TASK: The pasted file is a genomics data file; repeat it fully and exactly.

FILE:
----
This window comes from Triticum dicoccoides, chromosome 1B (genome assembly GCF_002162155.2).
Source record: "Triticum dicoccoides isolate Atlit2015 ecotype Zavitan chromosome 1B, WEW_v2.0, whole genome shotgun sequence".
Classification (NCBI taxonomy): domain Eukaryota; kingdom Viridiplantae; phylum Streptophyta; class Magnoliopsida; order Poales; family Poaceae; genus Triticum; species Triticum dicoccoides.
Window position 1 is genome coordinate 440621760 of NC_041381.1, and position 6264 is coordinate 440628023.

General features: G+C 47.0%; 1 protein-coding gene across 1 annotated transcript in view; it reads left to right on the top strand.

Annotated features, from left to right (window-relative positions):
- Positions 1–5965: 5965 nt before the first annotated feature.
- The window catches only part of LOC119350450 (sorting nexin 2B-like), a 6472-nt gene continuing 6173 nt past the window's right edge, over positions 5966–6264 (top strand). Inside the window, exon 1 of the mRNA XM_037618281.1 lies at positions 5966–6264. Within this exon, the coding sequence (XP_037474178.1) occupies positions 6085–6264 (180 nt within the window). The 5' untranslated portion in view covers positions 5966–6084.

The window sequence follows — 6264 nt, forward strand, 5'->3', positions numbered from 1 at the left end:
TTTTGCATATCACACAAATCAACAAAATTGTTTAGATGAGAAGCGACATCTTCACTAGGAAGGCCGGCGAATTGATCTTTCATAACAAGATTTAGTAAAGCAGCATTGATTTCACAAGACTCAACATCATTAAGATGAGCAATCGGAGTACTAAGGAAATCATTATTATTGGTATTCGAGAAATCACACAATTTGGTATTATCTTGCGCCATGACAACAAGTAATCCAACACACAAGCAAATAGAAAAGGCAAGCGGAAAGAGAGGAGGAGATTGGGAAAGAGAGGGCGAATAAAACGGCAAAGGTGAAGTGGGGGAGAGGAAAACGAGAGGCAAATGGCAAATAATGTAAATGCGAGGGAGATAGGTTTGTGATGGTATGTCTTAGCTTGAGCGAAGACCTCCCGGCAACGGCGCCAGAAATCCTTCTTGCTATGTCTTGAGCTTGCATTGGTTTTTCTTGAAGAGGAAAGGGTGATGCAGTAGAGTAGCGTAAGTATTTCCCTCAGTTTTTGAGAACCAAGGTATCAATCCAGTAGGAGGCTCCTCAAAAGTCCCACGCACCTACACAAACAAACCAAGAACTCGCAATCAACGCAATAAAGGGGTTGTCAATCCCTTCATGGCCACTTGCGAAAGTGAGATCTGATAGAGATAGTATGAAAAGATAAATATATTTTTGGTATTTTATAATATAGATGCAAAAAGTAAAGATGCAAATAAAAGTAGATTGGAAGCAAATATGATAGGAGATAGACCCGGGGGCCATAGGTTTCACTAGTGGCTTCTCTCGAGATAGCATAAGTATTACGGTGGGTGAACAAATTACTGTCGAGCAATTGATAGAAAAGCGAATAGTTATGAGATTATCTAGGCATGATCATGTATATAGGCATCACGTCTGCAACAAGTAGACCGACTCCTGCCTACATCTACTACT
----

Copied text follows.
This window comes from Triticum dicoccoides, chromosome 1B (genome assembly GCF_002162155.2).
Source record: "Triticum dicoccoides isolate Atlit2015 ecotype Zavitan chromosome 1B, WEW_v2.0, whole genome shotgun sequence".
Classification (NCBI taxonomy): domain Eukaryota; kingdom Viridiplantae; phylum Streptophyta; class Magnoliopsida; order Poales; family Poaceae; genus Triticum; species Triticum dicoccoides.
Window position 1 is genome coordinate 440621760 of NC_041381.1, and position 6264 is coordinate 440628023.

General features: G+C 47.0%; 1 protein-coding gene across 1 annotated transcript in view; it reads left to right on the top strand.

Annotated features, from left to right (window-relative positions):
- Positions 1–5965: 5965 nt before the first annotated feature.
- The window catches only part of LOC119350450 (sorting nexin 2B-like), a 6472-nt gene continuing 6173 nt past the window's right edge, over positions 5966–6264 (top strand). Inside the window, exon 1 of the mRNA XM_037618281.1 lies at positions 5966–6264. Within this exon, the coding sequence (XP_037474178.1) occupies positions 6085–6264 (180 nt within the window). The 5' untranslated portion in view covers positions 5966–6084.

The window sequence follows — 6264 nt, forward strand, 5'->3', positions numbered from 1 at the left end:
TTTTGCATATCACACAAATCAACAAAATTGTTTAGATGAGAAGCGACATCTTCACTAGGAAGGCCGGCGAATTGATCTTTCATAACAAGATTTAGTAAAGCAGCATTGATTTCACAAGACTCAACATCATTAAGATGAGCAATCGGAGTACTAAGGAAATCATTATTATTGGTATTCGAGAAATCACACAATTTGGTATTATCTTGCGCCATGACAACAAGTAATCCAACACACAAGCAAATAGAAAAGGCAAGCGGAAAGAGAGGAGGAGATTGGGAAAGAGAGGGCGAATAAAACGGCAAAGGTGAAGTGGGGGAGAGGAAAACGAGAGGCAAATGGCAAATAATGTAAATGCGAGGGAGATAGGTTTGTGATGGTATGTCTTAGCTTGAGCGAAGACCTCCCGGCAACGGCGCCAGAAATCCTTCTTGCTATGTCTTGAGCTTGCATTGGTTTTTCTTGAAGAGGAAAGGGTGATGCAGTAGAGTAGCGTAAGTATTTCCCTCAGTTTTTGAGAACCAAGGTATCAATCCAGTAGGAGGCTCCTCAAAAGTCCCACGCACCTACACAAACAAACCAAGAACTCGCAATCAACGCAATAAAGGGGTTGTCAATCCCTTCATGGCCACTTGCGAAAGTGAGATCTGATAGAGATAGTATGAAAAGATAAATATATTTTTGGTATTTTATAATATAGATGCAAAAAGTAAAGATGCAAATAAAAGTAGATTGGAAGCAAATATGATAGGAGATAGACCCGGGGGCCATAGGTTTCACTAGTGGCTTCTCTCGAGATAGCATAAGTATTACGGTGGGTGAACAAATTACTGTCGAGCAATTGATAGAAAAGCGAATAGTTATGAGATTATCTAGGCATGATCATGTATATAGGCATCACGTCTGCAACAAGTAGACCGACTCCTGCCTACATCTACTACT